“But I, wretched young man that I was – even more wretched at the beginning of my youth – had begged You for chastity and had said: ‘Make me chaste and continent, but not yet.’ I was afraid that You might hear me too soon and cure me too soon from the disease of a lust which I preferred to be satisfied rather than extinguished.”
— Augustine, Confessions, VIII, 7, 17
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In our last installment we spoke of the Pilgrim’s dedication to simplicity, understood as integrity, wholeness, single-mindedness, and purity of heart. This leads necessarily to the consideration of a related subject which is as indispensable to the Pilgrim life as it is difficult to broach in the contemporary social context: something the New Testament writers call hagneia.
Hagneia can refer to purity in the general sense, but during the earliest years of Christian history it very quickly assumed the narrower connotation of specifically sexual purity. In his first letter to Timothy, the apostle Paul instructs the young pastor to make himself an example of hagneia to the other believers in his community (1 Timothy 4:12). The full meaning of this charge becomes clear when he goes on to exhort Timothy to treat the younger women in the church “as sisters in all hagneia” (5:2). In both cases the Latin Vulgate version renders the original Greek as castitas, or chastity.
Chastity, which has also been called continence, is the ability to contain, restrain, and confine one’s sexual impulses within their one proper arena: marriage. Marriage, in turn, has been very neatly and succinctly defined for us by Christ Himself: “Have you not read that He who created them from the beginning made them male and female, and said, ‘For this reason a man shall leave his father and mother and shall cleave to his wife, and the two shall become one flesh’?” (Matthew 19:5).
Chastity, then, is about abstaining from all kinds of “sexual immorality” and “knowing how to possess your own vessel (body) in sanctification and honor, not in lustful passion, like the Gentiles who do not know God” (1 Thessalonians 4:3-5). It’s a question of disciplining yourself to keep sexual energies in check – of “drinking water from your own cistern, and fresh water from your own well” (Proverbs 5:15).
In our day, of course, chastity has either been forgotten or else dismissed as a laughable anachronistic joke – something to be lampooned in the movies and on Saturday Night Live. The very idea of sexual restraint of any variety is totally inconceivable, entirely foreign, and completely offensive to modern Americans, who fiercely believe that the freedom to express themselves sexually in any and every way imaginable is yet another unalienable “right” guaranteed them in the United States Constitution.
All that may be well and good for modern Americans. Unfortunately, it will not fly for the Pilgrim. And this is something that his friends desperately need to comprehend if they really want to understand him. Difficult as it may be for them to grasp, the Pilgrim does believe that there is such a thing as sexual morality. He cannot buy the idea that “anything goes” in the sexual realm. Nor is he free to compromise on this point.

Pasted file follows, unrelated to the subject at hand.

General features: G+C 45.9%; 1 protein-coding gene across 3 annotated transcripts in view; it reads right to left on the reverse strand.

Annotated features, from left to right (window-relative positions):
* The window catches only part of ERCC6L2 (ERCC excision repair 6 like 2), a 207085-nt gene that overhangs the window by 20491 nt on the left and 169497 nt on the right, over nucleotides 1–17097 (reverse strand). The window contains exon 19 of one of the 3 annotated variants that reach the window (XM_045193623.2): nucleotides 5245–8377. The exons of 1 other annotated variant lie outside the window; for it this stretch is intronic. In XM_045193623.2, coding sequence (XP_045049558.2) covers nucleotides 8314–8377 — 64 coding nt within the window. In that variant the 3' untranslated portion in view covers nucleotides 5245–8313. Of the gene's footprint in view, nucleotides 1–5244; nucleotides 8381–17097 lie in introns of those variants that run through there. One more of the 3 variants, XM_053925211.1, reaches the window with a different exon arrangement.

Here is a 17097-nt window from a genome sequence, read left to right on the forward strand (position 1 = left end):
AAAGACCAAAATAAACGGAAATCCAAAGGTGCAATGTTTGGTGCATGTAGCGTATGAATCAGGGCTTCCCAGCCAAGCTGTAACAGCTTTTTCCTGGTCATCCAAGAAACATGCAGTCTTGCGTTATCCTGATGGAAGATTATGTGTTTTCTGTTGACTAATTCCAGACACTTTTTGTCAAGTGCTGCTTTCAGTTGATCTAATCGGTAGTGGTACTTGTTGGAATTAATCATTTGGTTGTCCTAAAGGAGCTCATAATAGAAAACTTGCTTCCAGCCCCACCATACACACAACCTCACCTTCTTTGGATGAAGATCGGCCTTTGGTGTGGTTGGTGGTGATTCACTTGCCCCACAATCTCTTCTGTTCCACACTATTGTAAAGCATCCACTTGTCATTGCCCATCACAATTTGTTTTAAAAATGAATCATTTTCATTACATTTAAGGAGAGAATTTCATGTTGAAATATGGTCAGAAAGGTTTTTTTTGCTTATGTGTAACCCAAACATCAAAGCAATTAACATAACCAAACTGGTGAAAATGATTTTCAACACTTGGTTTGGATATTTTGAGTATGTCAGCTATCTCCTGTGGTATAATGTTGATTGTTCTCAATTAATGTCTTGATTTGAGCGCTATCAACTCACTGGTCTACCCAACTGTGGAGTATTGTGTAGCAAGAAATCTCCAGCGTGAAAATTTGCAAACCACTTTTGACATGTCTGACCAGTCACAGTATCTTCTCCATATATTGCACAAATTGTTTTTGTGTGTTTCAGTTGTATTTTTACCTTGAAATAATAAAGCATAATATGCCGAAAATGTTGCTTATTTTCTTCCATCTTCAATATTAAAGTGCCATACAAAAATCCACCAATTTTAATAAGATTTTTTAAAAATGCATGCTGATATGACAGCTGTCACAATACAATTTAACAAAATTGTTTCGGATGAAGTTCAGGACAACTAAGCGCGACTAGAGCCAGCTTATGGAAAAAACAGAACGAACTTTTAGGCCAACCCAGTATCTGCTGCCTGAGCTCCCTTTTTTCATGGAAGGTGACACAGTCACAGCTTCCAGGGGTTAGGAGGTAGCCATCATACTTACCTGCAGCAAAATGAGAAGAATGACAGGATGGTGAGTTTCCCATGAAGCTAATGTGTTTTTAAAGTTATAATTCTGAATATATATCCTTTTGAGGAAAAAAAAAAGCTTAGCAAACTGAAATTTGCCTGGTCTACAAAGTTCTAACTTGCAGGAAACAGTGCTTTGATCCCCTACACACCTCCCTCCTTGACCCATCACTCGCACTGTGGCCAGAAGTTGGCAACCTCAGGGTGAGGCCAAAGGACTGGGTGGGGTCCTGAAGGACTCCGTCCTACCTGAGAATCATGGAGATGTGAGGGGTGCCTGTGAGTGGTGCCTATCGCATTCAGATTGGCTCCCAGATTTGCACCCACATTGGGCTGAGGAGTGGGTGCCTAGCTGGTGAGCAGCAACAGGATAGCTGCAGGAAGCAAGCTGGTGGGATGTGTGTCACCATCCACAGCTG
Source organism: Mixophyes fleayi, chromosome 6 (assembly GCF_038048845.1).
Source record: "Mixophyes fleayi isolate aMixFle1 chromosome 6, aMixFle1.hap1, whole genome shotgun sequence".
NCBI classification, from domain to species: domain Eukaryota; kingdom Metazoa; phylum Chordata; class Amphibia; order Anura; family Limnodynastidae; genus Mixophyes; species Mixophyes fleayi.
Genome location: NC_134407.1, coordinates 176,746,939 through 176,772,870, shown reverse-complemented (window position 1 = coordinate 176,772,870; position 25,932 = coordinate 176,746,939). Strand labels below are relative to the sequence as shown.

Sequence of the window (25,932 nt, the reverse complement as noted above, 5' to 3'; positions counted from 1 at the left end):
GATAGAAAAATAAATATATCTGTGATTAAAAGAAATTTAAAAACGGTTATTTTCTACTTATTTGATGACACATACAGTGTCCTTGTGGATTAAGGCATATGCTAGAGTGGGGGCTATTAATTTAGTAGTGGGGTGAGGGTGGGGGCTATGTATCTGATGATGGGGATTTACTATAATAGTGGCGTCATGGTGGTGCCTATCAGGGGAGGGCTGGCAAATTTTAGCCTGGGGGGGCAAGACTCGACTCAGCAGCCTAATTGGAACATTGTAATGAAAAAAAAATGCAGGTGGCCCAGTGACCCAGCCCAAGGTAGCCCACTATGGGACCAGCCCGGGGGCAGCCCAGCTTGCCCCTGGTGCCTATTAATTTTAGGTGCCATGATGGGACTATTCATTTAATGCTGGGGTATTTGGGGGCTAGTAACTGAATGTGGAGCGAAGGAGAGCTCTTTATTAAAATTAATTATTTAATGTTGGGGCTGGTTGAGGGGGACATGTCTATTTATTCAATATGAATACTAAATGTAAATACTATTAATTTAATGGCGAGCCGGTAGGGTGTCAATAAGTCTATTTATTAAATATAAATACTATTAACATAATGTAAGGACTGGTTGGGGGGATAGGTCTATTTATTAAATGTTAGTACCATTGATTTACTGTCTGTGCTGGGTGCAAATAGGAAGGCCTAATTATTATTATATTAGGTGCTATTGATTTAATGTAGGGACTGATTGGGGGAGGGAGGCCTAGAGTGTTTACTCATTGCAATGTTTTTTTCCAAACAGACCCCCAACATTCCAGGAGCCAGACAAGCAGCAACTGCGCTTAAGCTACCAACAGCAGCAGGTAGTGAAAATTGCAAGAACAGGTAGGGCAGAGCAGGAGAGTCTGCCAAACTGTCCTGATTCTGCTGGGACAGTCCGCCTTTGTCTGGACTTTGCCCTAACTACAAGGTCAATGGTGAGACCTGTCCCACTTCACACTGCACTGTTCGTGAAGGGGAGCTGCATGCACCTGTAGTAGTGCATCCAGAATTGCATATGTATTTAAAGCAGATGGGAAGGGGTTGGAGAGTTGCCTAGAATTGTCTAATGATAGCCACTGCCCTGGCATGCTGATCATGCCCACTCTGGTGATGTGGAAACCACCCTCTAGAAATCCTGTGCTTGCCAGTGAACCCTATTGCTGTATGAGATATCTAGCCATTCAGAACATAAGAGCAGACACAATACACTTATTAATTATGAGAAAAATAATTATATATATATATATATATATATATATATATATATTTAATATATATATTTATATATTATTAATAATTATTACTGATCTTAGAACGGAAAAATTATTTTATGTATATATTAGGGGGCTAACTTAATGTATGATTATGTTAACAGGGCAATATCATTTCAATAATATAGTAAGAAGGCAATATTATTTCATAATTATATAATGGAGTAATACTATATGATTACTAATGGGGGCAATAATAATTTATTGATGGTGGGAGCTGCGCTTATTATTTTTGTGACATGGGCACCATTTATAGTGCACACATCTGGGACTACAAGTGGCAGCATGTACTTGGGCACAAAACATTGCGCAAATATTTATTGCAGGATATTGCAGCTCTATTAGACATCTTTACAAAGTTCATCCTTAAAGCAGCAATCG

Does this imply that he “hates” those who do not walk the narrow path he has chosen to follow? Does it suggest that he regards himself as under some kind of obligation to buy an AR-15 rifle and blow such people off the face of the earth? Of course not! How could he when the same Master who calls him to a life of hagneia has also commanded him to “love his neighbor as himself?” Nevertheless, he does feel very strongly that he cannot in good conscience join the party when folks around him want to celebrate the sexual diversity and license on which contemporary culture prides itself so highly.
It’s crucial to conclude by pointing out that hagneia or chastity is not just a matter of submitting oneself to a set of prudish and repressive rules. Its true aim is something much bigger: the unfettering and uncluttering of the heart and mind so as to make room for the advances and inroads of the great Lover of the soul. St. Augustine, whose early adulthood had been as sexually promiscuous and debauched as that of any contemporary college senior, possessed a keen understanding of this truth. As the desire for God was birthed and began to grow within him, the young man found himself torn in two directions. “I desired wisdom,” he writes, “yet I was still putting off the moment when, despising this world’s happiness, I should give all my time to the search for that of which not only the finding but merely the seeking must be preferred to the discovered treasures and kingdoms of men or to all the pleasures of the body easily and abundantly available.”[i]
In the end it was complete surrender to purity – physical as well as mental and spiritual – that set him free.
[i] St. Augustine, Confessions, VIII, 7, 17; tr. Rex Warner (New York: Mentor Books, 1963), 173.